Jew and Gentile in Caesarea
Once Peter arrived at Cornelius’ home, he shared his vision and started to preach the gospel to Cornelius and all who were gathered there. The Spirit of the Lord fell on them while Peter was preaching. The Jewish believers in Peter’s company were amazed, since God poured out the Holy Spirit upon the gentiles. They were speaking in tongues and praising God! (Acts 10:44-46)
In Acts 15, Peter testified to this work before the Jerusalem Council, recounting God’s miraculous work among the gentiles. He emphasized that no distinction was made among them, as God had cleansed their hearts through faith. (Acts 15:7-9)
The events in Caesarea and what God did among the gentiles show us God’s immense power. It testifies of His grace that brought peace to those who were once hostile.
In fact, the scriptures tell us that Yeshua (Jesus) Himself is our peace. It is through His atoning work on the cross that the dividing wall of hostility was torn down. And how does this relate to what happened in Caesarea?
Caesarea continued to serve as an important place for the Apostles. They often stayed there with Philip the evangelist and his daughters who prophesied (Acts 21: 8-10). Paul was held in custody in Caesarea, and testified before the governor Felix, whose wife was Jewish, and King Agrippa, as well as the Roman tribunal.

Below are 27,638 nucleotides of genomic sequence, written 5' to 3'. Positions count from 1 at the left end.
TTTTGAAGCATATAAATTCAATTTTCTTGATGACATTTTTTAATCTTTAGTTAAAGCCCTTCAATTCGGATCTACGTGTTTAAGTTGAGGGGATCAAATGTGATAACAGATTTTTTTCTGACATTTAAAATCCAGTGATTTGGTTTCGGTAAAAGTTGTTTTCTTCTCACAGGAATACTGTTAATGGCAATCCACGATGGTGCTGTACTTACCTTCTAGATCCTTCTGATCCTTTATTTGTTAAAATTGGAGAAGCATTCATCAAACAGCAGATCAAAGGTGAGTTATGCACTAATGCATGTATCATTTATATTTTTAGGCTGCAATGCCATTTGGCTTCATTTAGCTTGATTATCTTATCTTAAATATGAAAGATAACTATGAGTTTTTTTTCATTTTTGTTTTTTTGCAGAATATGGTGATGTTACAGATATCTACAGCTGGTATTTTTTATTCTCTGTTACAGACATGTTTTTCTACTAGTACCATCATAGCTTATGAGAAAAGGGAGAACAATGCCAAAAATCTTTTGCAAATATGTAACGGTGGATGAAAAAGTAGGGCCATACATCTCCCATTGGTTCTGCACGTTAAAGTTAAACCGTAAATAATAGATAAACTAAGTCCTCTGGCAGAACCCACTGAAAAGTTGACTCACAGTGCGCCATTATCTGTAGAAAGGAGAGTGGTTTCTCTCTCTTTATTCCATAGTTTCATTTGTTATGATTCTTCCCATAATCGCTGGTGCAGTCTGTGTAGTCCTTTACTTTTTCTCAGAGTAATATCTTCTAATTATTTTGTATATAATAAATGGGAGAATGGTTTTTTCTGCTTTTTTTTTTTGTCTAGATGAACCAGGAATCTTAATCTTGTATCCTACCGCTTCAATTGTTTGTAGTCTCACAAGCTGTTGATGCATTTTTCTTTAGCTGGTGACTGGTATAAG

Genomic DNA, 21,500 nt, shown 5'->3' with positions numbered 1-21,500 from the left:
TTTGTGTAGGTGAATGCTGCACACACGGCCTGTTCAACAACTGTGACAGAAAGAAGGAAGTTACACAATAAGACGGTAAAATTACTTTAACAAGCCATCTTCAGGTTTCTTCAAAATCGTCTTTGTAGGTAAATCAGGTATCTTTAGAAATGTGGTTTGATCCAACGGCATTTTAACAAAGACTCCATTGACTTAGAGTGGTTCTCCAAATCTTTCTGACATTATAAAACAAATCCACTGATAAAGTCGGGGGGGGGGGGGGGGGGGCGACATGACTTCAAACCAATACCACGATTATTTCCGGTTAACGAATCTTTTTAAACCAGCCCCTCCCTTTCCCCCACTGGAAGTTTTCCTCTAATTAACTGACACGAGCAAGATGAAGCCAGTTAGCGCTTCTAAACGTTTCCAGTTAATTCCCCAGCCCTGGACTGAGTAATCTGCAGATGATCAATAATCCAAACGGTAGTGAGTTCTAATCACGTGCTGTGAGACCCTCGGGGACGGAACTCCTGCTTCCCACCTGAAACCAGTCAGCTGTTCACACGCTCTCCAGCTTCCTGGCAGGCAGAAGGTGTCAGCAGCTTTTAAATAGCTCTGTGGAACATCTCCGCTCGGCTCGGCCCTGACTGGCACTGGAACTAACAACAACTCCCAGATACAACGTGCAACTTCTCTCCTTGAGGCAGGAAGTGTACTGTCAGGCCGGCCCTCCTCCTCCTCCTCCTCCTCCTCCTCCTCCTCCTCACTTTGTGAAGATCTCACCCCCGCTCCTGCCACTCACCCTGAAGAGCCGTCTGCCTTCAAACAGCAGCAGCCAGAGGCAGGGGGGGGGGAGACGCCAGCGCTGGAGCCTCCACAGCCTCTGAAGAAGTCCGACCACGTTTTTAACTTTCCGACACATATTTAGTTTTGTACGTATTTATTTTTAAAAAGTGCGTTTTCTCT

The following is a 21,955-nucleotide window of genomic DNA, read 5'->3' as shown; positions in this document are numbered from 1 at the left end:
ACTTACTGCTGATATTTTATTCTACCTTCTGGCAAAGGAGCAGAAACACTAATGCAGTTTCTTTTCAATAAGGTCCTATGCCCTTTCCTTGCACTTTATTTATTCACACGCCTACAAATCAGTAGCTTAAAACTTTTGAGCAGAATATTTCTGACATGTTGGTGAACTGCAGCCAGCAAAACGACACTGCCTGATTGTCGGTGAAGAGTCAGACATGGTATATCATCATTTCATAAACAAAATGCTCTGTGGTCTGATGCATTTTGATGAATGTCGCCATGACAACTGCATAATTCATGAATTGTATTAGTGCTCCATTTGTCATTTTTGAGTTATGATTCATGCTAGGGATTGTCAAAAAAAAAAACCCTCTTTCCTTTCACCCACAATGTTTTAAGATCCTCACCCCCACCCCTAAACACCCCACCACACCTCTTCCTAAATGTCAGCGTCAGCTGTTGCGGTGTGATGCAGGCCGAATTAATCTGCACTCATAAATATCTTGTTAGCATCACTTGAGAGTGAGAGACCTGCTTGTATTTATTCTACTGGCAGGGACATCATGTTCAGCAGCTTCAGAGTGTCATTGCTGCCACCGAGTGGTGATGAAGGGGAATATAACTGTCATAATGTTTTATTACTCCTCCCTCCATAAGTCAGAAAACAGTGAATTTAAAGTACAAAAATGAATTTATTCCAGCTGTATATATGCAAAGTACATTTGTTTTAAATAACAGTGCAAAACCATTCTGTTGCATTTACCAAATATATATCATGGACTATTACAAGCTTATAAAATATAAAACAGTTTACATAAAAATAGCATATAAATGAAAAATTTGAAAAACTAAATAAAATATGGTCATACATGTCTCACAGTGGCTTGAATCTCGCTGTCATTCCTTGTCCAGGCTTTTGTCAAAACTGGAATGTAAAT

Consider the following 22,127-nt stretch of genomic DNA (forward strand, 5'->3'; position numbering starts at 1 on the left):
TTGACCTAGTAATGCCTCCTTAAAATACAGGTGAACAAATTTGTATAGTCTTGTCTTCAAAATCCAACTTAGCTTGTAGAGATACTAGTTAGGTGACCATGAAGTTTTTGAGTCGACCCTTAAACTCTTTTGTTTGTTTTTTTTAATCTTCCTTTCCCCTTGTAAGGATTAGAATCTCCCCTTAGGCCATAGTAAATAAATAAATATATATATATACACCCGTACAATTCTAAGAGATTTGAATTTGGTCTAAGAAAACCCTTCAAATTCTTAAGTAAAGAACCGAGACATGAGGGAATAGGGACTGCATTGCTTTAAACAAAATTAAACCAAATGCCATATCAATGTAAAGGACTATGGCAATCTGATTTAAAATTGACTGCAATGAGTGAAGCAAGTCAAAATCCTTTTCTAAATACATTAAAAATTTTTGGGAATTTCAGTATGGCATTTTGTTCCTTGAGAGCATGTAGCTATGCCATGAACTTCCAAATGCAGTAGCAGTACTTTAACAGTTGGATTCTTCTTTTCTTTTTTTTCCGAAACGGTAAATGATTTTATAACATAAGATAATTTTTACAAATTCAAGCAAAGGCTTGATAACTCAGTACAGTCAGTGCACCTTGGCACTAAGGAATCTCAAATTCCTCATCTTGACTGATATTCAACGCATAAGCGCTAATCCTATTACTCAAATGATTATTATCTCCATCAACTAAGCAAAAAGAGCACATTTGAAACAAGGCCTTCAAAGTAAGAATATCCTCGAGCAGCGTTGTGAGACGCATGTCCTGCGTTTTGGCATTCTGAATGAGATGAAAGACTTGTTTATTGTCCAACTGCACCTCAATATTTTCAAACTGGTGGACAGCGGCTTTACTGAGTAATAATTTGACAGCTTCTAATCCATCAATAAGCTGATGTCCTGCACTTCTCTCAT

Path to Reconciliation
Today in our world, there is again much hostility and barriers between fellow men. Each wound and injustice that may have been shoddily bandaged over in the past is now raw and uncovered by the current events.
There seems to be no end to strife. There is enmity between young and old, parents and children, men and women, democrats and republicans, politicians and the people, among nationalities and races, neighbor to neighbor, the rich and the poor. Each against another. In this time, it is more important than ever to remember the breakthrough that happened in Caesarea: that the beginning of peace is our Messiah Jesus. He Himself is the Good News.
Isaiah the Prophet said:
“How lovely on the mountains are the feet of him who brings good news, who announces peace and brings good news of happiness, who announces salvation, and says to Zion, Your God reigns!” (Isaiah 52:7)
It is time to remember Jesus’ miraculous reconciliation between Jew and Gentile, between yourself and Him, and between one another. Let the events in Caesarea inspire you. Share the gospel of peace with those in your life who do not have the same hope as you. Jesus is saying to us again today:
“Peace I leave with you; My peace I give to you; not as the world gives do I give to you. Do not let your heart be troubled, nor let it be fearful.” John 14:27
Have you been to Caesarea? Take a look at this beautiful port city built by Herod the Great!
Edersheim, Alfred. The Life and Times of Jesus the Messiah vol. 1. Grand Rapids, MI: Eerdmans Publishing Company, 1965.